4. Spending a lot of time indoors
If you frequently experience tiredness, body aches and depression, it’s likely that you are deprived of Vitamin D. Many of the foods we eat do not contain the necessary amount of Vitamin D that our body needs.
Exposure to regular sunlight can increase your body’s vitamin D supply. Make sure that you expose yourself to at least 2 – 3 hours of sunlight daily. Light through windows doesn’t count though.
Getting enough sunlight will not only improve your energy levels and increases your body’s vitamin D supply, but will also promote better sleep.
5. Not stretching
Many people who perform strength training don’t always stretch after their workout. Even though stretching doesn’t have an impact on your body’s physique, it is essential to promote flexibility and aid in a quicker recovery.
Make sure that you incorporate a stretching routine after each and every one of your workouts (especially strength training workouts).
Also a stretching routine in the morning as soon as you wake up can help regulate blood flow, improve your flexibility and help you feel more focused.
Strength training is known to cause the muscles to shorten. Stretches enable you to counteract the shortening and promote flexibility.
Performing your stretches after each strength training workout can also help reduce some of the post-workout pain and aid in a faster recovery.
6. Not drinking enough water
Another bad habit that we’ve learned from the modern civilization is not to drink the required amount of water that our body needs.
Even though most of our lifestyles are sedentary and do not require much energy, Water is essential to keep us hydrated, transport oxygen throughout the body and remove toxins.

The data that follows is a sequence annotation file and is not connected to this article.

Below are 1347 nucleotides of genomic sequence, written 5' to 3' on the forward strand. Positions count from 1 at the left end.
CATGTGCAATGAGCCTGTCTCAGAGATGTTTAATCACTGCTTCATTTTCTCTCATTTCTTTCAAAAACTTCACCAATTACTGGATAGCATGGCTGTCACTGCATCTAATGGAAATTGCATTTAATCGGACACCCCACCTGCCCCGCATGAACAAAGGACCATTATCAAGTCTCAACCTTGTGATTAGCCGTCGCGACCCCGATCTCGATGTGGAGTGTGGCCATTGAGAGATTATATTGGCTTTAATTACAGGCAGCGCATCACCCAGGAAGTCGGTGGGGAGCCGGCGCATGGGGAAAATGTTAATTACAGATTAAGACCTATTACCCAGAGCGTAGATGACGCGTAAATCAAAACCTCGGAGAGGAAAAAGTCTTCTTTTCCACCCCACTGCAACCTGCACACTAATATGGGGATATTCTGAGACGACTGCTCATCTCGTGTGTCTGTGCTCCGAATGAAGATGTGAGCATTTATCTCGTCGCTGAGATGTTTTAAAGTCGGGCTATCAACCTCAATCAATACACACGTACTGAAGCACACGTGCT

Make sure that you stay hydrated by drinking anywhere from 8 – 10 glasses of water a day (2 – 3 liters) apart from the water you’ll consume through your normal foods.
Hydrating yourself regularly can help increase your physical energy capacity and also your ability to focus.
7. Exposure to excess blue light
Blue light is common in almost all kinds of digital screens we use – smartphones, tablets, laptops, desktops and so on. Various studies have revealed how blue light exposure has known to affect sleep pattern and cause insomnia (5).
If you’re someone who stays up for most of the night, it may be because you are exposed to excess blue light. Cut down on your exposure to blue light by limiting the number of hours you use digital screens.
Use applications like F.lux to regulate the screen’s brightness so you can work during the evenings without affecting your sleep pattern.
- Alcohol Use and Health Fact Sheet – http://www.cdc.gov/alcohol/fact-sheets/alcohol-use.htm
- Sitting Time and All-Cause Mortality Risk in 222 497 Australian Adult – http://archinte.jamanetwork.com/article.aspx?articleid=1108810&resultClick=3
- Warm-up and stretching in the prevention of muscular injury – http://www.ncbi.nlm.nih.gov/pubmed/18027995
- To stretch or not to stretch: the role of stretching in injury prevention and performance – http://www.ncbi.nlm.nih.gov/pubmed/20030776
- Blue light exposure reduces objective measures of sleepiness during prolonged nighttime performance testing – http://www.ncbi.nlm.nih.gov/pubmed/19637049
- Image Credit – https://www.flickr.com/photos/v1ctor/